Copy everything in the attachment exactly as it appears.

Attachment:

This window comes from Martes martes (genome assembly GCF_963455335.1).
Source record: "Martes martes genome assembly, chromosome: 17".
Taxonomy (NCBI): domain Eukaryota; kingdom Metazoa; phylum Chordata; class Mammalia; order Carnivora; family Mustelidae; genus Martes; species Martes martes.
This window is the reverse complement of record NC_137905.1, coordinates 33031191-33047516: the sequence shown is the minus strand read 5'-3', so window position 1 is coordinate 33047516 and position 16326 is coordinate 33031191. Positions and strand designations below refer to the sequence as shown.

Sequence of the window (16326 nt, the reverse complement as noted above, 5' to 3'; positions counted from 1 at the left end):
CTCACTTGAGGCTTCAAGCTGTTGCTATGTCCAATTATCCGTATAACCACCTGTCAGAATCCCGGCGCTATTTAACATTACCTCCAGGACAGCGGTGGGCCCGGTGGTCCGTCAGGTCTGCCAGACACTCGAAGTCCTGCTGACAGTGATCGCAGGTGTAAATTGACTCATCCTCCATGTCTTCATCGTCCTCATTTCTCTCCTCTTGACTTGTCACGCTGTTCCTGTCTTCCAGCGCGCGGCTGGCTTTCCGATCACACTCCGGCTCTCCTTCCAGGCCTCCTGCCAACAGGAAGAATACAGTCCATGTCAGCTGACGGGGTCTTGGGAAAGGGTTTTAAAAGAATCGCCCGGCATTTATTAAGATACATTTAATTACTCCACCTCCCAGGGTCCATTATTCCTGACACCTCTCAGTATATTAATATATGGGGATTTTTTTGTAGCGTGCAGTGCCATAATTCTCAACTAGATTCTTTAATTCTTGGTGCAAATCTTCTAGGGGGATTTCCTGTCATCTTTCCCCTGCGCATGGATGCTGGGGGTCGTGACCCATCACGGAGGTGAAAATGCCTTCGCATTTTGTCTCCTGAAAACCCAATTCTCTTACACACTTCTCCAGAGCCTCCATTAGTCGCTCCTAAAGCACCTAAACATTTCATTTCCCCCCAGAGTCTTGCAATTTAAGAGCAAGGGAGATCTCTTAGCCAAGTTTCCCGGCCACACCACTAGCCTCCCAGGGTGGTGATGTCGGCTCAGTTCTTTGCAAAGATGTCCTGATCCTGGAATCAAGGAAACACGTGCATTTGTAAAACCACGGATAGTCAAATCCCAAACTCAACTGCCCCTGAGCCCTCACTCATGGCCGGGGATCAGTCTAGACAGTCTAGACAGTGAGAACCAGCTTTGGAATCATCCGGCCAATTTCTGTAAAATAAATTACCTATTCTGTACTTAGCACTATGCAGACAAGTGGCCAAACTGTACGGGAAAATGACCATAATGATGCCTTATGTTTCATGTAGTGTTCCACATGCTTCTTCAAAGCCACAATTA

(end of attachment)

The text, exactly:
This window comes from Martes martes (genome assembly GCF_963455335.1).
Source record: "Martes martes genome assembly, chromosome: 17".
Taxonomy (NCBI): domain Eukaryota; kingdom Metazoa; phylum Chordata; class Mammalia; order Carnivora; family Mustelidae; genus Martes; species Martes martes.
This window is the reverse complement of record NC_137905.1, coordinates 33031191-33047516: the sequence shown is the minus strand read 5'-3', so window position 1 is coordinate 33047516 and position 16326 is coordinate 33031191. Positions and strand designations below refer to the sequence as shown.

Sequence of the window (16326 nt, the reverse complement as noted above, 5' to 3'; positions counted from 1 at the left end):
CTCACTTGAGGCTTCAAGCTGTTGCTATGTCCAATTATCCGTATAACCACCTGTCAGAATCCCGGCGCTATTTAACATTACCTCCAGGACAGCGGTGGGCCCGGTGGTCCGTCAGGTCTGCCAGACACTCGAAGTCCTGCTGACAGTGATCGCAGGTGTAAATTGACTCATCCTCCATGTCTTCATCGTCCTCATTTCTCTCCTCTTGACTTGTCACGCTGTTCCTGTCTTCCAGCGCGCGGCTGGCTTTCCGATCACACTCCGGCTCTCCTTCCAGGCCTCCTGCCAACAGGAAGAATACAGTCCATGTCAGCTGACGGGGTCTTGGGAAAGGGTTTTAAAAGAATCGCCCGGCATTTATTAAGATACATTTAATTACTCCACCTCCCAGGGTCCATTATTCCTGACACCTCTCAGTATATTAATATATGGGGATTTTTTTGTAGCGTGCAGTGCCATAATTCTCAACTAGATTCTTTAATTCTTGGTGCAAATCTTCTAGGGGGATTTCCTGTCATCTTTCCCCTGCGCATGGATGCTGGGGGTCGTGACCCATCACGGAGGTGAAAATGCCTTCGCATTTTGTCTCCTGAAAACCCAATTCTCTTACACACTTCTCCAGAGCCTCCATTAGTCGCTCCTAAAGCACCTAAACATTTCATTTCCCCCCAGAGTCTTGCAATTTAAGAGCAAGGGAGATCTCTTAGCCAAGTTTCCCGGCCACACCACTAGCCTCCCAGGGTGGTGATGTCGGCTCAGTTCTTTGCAAAGATGTCCTGATCCTGGAATCAAGGAAACACGTGCATTTGTAAAACCACGGATAGTCAAATCCCAAACTCAACTGCCCCTGAGCCCTCACTCATGGCCGGGGATCAGTCTAGACAGTCTAGACAGTGAGAACCAGCTTTGGAATCATCCGGCCAATTTCTGTAAAATAAATTACCTATTCTGTACTTAGCACTATGCAGACAAGTGGCCAAACTGTACGGGAAAATGACCATAATGATGCCTTATGTTTCATGTAGTGTTCCACATGCTTCTTCAAAGCCACAATTA